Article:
One aspect, however, of the automobile's operating systems that has not received as many advances in technology is the vehicle brake lamp subsystem. The proper functioning of this system is important to vehicle and occupant safety as well as to the safety of other drivers. Notwithstanding the past improvements and reliability of this system it remains fundamentally the same in terms of its electromechanical operation. The brake lamp system is actuated with closure of a brake switch connected to the brake pedal, such that when the brake pedal is depressed the switch closes and applies 12 VDC to the brake lamps. While this system has high reliability due to its simplicity, there is no immediate notice to the driver of a failure in the brake lamp system. Such a failure could include a failed switch which, although the braking system operates, fails to provide the excitation voltage to the lamps. Alternatively, a common problem is burn out of one or more of the brake lamps. These failures generally take time to discover and are usually determined by verbal warnings from other parties.

DISCLOSURE OF INVENTION

One object of the present invention is to provide apparatus for providing automated performance monitoring of a motor vehicle's brake lamp system. Another object of the present invention is to provide automated recording of a failed brake lamp condition and to facilitate technician access to these records during service maintenance. Still another object of the present invention is to provide an automated warning to the vehicle operator/occupant of a failed brake lamp condition.

According to the present invention, a microprocessor based control detects actuation of the vehicle's braking system and senses the actual magnitude of the lamp current drawn by the system's brake lamps during illumination; the microprocessor having a memory for storing signals, including a plurality of reference signals indicative of the nominal value of brake lamp excitation current required for illumination of a full compliment of brake lamps as well as the current value nominally associated with successively lesser numbers of operating lamps; the microprocessor comparing the sensed actual magnitude of the lamp current with each of the reference signals to determine the presence and number of inoperative lamps.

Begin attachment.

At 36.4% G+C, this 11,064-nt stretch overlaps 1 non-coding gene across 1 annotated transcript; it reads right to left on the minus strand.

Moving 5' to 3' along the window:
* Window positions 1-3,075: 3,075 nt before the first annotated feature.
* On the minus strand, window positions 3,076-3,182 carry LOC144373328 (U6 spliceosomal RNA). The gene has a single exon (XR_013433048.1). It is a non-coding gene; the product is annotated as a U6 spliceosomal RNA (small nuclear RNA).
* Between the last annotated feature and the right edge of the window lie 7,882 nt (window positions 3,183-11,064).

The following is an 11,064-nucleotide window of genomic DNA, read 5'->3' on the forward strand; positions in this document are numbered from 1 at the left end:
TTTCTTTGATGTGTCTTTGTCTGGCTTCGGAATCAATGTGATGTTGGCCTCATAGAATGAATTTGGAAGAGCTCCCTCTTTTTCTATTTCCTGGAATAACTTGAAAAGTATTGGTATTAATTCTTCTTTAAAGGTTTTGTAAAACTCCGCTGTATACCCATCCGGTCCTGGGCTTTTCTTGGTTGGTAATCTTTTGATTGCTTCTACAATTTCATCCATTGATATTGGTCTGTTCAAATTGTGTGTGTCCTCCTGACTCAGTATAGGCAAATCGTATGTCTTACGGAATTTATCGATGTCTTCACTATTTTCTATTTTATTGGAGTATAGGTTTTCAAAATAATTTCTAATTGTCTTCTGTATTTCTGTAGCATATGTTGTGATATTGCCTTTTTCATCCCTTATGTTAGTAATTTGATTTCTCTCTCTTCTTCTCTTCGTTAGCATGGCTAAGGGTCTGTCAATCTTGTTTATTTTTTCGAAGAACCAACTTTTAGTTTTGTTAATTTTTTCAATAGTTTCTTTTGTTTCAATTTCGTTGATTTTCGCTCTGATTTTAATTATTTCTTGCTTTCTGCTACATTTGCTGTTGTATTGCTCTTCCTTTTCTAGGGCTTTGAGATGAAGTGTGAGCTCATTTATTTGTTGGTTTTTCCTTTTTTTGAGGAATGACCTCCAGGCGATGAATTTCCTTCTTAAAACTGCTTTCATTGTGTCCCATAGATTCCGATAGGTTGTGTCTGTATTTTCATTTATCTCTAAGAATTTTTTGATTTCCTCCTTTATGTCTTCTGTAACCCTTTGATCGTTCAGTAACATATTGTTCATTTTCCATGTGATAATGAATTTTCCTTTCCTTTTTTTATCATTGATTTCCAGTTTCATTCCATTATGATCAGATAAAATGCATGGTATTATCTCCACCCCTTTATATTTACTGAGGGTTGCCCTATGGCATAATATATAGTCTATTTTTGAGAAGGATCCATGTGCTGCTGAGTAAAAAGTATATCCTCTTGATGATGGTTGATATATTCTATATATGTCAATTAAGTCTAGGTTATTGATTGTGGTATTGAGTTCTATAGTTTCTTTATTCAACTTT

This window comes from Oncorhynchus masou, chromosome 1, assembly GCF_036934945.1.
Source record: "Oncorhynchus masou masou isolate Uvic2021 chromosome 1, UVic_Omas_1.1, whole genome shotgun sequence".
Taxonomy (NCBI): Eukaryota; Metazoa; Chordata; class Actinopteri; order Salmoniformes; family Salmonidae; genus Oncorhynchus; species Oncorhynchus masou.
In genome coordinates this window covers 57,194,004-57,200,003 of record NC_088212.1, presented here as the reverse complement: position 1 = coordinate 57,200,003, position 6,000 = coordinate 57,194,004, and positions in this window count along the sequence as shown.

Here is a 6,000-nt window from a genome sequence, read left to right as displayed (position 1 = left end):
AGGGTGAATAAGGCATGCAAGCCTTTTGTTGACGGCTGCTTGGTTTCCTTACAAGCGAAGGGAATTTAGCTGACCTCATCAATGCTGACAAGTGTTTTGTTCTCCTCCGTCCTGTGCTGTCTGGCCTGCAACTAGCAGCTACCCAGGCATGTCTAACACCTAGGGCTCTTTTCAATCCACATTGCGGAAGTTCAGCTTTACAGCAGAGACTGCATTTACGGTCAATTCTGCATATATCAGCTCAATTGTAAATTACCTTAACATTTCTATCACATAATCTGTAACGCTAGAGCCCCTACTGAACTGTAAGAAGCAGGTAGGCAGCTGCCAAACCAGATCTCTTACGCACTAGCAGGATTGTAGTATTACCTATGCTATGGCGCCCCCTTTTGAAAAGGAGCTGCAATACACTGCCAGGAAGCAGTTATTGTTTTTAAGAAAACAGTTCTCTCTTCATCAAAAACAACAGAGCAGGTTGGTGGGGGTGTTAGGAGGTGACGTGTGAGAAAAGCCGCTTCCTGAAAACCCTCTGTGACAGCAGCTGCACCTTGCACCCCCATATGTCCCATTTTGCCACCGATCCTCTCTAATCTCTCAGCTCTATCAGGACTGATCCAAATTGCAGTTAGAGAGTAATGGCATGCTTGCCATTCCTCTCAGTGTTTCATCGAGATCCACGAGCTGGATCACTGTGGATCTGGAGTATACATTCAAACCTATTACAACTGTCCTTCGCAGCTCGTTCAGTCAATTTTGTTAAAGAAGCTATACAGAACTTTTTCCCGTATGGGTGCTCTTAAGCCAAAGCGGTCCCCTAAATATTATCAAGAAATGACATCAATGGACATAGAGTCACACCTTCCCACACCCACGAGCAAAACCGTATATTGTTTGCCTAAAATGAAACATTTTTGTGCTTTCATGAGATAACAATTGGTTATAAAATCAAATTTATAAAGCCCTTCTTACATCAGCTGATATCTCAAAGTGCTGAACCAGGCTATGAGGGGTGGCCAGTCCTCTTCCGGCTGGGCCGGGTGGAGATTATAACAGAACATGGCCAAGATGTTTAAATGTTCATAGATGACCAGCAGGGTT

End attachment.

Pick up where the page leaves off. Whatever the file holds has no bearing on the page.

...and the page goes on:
In further accord with the present invention the microprocessor stores in memory the number of inoperative lamps detected. In still further accord with the present invention, the microprocessor based control includes interface circuitry which is operatively connected to the microprocessor and is also adapted for operative connectability to external equipment to permit the automated read-out of recorded lamp failure messages to be used in the servicing of the vehicle. In still further accord with the present invention the microprocessor based control also provides a visible and or audible warning to the operator of inoperative brake lamps.

The present invention provides for intelligent means to monitor the performance of a motor vehicle's brake signaling system. The system includes detection and reporting of failure modes in lamp excitation to permit efficient repair, as well as providing real time alarms to the vehicle operator in the event of a signal device failure constituting a safety failure condition.